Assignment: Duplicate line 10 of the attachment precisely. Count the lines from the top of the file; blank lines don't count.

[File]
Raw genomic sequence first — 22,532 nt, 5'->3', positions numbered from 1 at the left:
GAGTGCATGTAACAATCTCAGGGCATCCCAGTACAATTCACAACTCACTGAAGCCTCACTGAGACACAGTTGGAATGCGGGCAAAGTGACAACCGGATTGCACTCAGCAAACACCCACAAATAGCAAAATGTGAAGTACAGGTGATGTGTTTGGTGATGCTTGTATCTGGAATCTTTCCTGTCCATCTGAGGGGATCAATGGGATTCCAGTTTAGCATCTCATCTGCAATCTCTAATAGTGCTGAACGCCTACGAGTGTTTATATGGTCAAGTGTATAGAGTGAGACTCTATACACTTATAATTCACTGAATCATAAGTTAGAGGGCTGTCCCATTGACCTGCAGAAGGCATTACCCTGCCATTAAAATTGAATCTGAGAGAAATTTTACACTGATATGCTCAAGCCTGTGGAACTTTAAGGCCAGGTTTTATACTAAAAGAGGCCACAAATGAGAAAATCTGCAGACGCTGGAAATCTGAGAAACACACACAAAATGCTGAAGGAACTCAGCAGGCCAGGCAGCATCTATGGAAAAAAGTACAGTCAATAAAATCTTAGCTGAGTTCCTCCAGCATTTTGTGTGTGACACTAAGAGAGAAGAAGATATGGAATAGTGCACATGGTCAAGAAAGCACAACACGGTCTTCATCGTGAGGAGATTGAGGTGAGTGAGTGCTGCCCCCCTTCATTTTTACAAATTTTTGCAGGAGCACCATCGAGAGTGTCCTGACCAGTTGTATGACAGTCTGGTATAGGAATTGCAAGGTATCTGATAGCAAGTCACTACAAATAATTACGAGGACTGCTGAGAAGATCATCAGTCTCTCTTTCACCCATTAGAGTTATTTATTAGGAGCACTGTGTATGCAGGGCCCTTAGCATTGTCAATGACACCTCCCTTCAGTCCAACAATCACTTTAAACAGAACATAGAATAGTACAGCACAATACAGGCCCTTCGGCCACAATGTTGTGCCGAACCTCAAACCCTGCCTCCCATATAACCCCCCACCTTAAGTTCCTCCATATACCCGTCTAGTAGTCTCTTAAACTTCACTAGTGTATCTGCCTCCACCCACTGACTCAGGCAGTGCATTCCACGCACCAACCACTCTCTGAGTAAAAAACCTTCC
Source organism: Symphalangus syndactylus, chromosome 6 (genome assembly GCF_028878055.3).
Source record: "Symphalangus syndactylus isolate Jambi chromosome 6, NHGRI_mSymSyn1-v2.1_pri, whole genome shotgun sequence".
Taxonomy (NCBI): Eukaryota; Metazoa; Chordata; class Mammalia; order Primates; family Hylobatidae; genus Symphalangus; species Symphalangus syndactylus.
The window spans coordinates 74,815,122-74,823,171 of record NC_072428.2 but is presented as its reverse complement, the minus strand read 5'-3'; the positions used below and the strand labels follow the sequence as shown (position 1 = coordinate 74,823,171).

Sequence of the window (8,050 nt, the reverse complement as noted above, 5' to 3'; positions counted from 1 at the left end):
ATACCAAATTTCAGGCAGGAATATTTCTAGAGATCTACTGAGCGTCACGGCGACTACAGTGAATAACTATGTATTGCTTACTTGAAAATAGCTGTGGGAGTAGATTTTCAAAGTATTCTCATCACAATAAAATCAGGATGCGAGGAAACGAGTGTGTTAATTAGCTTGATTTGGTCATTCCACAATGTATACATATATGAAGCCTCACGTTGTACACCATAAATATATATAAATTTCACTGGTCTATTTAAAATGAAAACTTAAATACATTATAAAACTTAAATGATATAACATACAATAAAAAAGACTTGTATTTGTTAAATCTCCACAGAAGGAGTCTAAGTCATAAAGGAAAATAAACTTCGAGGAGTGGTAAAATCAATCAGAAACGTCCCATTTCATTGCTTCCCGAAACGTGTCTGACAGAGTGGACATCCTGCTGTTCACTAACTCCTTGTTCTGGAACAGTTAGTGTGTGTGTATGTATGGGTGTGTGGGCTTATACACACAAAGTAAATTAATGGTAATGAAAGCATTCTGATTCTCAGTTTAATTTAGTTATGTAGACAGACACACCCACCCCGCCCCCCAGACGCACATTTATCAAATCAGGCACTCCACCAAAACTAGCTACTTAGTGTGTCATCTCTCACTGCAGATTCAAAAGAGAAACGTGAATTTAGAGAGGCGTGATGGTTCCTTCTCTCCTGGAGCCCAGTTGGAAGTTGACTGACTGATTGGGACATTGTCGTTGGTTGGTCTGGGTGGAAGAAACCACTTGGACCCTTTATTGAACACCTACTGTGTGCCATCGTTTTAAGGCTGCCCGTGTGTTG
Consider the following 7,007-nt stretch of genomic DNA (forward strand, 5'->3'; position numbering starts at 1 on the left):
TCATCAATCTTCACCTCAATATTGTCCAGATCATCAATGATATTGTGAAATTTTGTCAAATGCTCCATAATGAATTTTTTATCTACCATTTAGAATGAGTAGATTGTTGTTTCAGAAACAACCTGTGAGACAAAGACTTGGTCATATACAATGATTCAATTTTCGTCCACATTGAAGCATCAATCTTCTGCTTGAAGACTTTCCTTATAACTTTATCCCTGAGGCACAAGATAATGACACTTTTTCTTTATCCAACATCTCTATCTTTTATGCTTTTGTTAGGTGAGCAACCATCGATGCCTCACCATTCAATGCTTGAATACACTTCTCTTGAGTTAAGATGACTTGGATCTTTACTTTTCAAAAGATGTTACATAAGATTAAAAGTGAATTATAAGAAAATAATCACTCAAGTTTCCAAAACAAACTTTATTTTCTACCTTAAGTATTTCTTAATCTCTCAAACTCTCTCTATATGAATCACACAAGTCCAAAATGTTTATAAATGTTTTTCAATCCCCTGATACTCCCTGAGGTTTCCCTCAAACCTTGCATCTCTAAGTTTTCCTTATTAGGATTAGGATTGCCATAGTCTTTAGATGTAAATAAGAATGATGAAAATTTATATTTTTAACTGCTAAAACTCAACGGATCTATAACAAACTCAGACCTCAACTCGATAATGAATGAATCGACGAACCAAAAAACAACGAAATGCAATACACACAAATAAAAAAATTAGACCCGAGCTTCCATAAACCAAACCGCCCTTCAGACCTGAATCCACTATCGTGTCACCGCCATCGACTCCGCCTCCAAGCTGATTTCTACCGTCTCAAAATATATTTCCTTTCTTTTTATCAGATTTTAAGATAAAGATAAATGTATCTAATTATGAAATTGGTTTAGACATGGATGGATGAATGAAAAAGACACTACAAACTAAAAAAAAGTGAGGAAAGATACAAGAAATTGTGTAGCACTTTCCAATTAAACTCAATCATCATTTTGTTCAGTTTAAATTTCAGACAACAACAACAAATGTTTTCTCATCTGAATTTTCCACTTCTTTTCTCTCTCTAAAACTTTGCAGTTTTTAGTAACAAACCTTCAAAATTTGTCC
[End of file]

TCATCAATCTTCACCTCAATATTGTCCAGATCATCAATGATATTGTGAAATTTTGTCAAATGCTCCATAATGAATTTTTTATCTACCATTTAGAATGAGTAGATTGTTGTTTCAGAAACAACCTGTGAGACAAAGACTTGGTCATATACAATGATTCAATTTTCGTCCACATTGAAGCATCAATCTTCTGCTTGAAGACTTTCCTTATAACTTTATCCCTGAGGCACAAGATAATGACACTTTTTCTTTATCCAACATCTCTATCTTTTATGCTTTTGTTAGGTGAGCAACCATCGATGCCTCACCATTCAATGCTTGAATACACTTCTCTTGAGTTAAGATGACTTGGATCTTTACTTTTCAAAAGATGTTACATAAGATTAAAAGTGAATTATAAGAAAATAATCACTCAAGTTTCCAAAACAAACTTTATTTTCTACCTTAAGTATTTCTTAATCTCTCAAACTCTCTCTATATGAATCACACAAGTCCAAAATGTTTATAAATGTTTTTCAATCCCCTGATACTCCCTGAGGTTTCCCTCAAACCTTGCATCTCTAAGTTTTCCTTATTAGGATTAGGATTGCCATAGTCTTTAGATGTAAATAAGAATGATGAAAATTTATATTTTTAACTGCTAAAACTCAACGGATCTATAACAAACTCAGACCTCAACTCGATAATGAATGAATCGACGAACCAAAAAACAACGAAATGCAATACACACAAATAAAAAAATTAGACCCGAGCTTCCATAAACCAAACCGCCCTTCAGACCTGAATCCACTATCGTGTCACCGCCATCGACTCCGCCTCCAAGCTGATTTCTACCGTCTCAAAATATATTTCCTTTCTTTTTATCAGATTTTAAGATAAAGATAAATGTATCTAATTATGAAATTGGTTTAGACATGGATGGATGAATGAAAAAGACACTACAAACTAAAAAAAAGTGAGGAAAGATACAAGAAATTGTGTAGCACTTTCCAATTAAACTCAATCATCATTTTGTTCAGTTTAAATTTCAGACAACAACAACAAATGTTTTCTCATCTGAATTTTCCACTTCTTTTCTCTCTCTAAAACTTTGCAGTTTTTAGTAACAAACCTTCAAAATTTGTCC